No Politics in Stripping Thaksin’s Award, Armed Forces Say

Former leader Thaksin Shinawatra at his daugther's wedding in Hong Kong on March 22, 2019.

BANGKOK — A top military figure said Thursday politics wasn’t behind the army’s decision to strip former leader Thaksin Shinawatra of an award.

Gen. Pornpipat Benyasri, Supreme Commander of the Armed Forces, told reporters the ex-premier lost his Chakdao medal in accordance with the military’s regulations, which call for awards to be rescinded if recipients “fail to deserve the honor.”

“The media and Thai people may already know that answer from many websites and social media,” Pornpipat said when asked why Thaksin lost the award. “But it disturbs the ethics and values of the armed forces is any action that amounts to insulting and disrespecting higher entities.”

Gen. Pornpipat did not elaborate, though the term “disrespecting higher entities” is sometimes used as a euphemism to describe hostility toward the monarchy.

Chakdao medals are given yearly to prominent alumni of the Armed Forces Preparation Academy. Thaksin, enrolled at the academy before his stint as a police officer, won the award in 1991.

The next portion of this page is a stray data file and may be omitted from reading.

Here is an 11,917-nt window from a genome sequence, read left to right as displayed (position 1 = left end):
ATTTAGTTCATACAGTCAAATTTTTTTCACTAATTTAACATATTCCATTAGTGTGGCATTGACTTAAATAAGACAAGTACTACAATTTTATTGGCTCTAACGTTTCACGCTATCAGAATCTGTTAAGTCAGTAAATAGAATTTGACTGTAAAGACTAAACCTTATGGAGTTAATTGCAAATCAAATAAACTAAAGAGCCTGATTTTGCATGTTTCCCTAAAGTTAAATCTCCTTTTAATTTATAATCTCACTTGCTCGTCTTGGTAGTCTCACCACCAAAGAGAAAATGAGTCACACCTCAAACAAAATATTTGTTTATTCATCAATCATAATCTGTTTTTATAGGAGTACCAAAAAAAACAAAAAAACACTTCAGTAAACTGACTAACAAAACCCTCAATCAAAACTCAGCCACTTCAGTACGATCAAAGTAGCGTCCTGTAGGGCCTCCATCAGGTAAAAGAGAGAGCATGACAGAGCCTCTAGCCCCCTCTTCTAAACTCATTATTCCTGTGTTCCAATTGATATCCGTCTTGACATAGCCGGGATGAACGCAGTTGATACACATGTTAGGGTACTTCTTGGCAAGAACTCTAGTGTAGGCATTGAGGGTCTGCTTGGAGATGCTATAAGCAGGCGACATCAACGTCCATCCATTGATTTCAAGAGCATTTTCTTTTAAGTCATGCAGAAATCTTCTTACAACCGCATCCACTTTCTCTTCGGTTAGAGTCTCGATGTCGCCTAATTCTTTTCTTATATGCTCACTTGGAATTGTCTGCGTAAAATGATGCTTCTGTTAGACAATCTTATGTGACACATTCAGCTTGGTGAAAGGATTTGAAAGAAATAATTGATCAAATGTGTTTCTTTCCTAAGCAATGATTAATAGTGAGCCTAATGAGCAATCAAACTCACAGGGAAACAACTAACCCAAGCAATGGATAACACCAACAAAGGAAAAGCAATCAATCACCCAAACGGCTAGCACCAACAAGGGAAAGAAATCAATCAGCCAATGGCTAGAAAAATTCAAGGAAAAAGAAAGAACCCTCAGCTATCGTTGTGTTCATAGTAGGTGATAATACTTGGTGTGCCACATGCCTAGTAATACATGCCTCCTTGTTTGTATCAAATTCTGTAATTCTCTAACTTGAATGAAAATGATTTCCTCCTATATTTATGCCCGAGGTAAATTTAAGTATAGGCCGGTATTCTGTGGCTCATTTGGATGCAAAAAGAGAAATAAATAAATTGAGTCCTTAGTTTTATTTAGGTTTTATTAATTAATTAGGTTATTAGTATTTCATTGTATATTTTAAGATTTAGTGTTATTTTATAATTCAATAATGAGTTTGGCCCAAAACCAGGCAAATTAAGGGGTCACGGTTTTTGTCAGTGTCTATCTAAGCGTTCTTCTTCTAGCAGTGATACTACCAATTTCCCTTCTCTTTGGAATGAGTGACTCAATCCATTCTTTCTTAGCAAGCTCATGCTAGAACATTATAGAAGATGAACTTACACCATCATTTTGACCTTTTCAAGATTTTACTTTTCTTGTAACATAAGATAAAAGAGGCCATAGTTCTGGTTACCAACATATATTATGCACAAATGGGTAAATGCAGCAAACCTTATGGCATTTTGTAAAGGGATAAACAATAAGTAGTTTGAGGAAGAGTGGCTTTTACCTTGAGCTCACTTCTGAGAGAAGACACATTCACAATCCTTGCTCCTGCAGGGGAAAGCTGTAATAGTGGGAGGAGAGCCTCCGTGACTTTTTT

The former leader retains immense popularity among supporters in Thailand despite being ousted in a 2006 coup. He was later found guilty of corruption in 2008, but fled the country shortly before the verdict was handed out, citing the ruling was politically motivated.

Thaksin lashed out at Sunday’s election by calling it “rigged” in favor of the junta. Writing in an op-ed to the New York Times from Hong Kong, the ex-premier said there were numerous allegations of fraud during the votes.

Gen. Pornpipat said Thaksin was not stripped of the medal because of his criticism. He also said the timing has nothing to do with the current political situation.

“Things can be fast and slow. It’s normal,” the general said.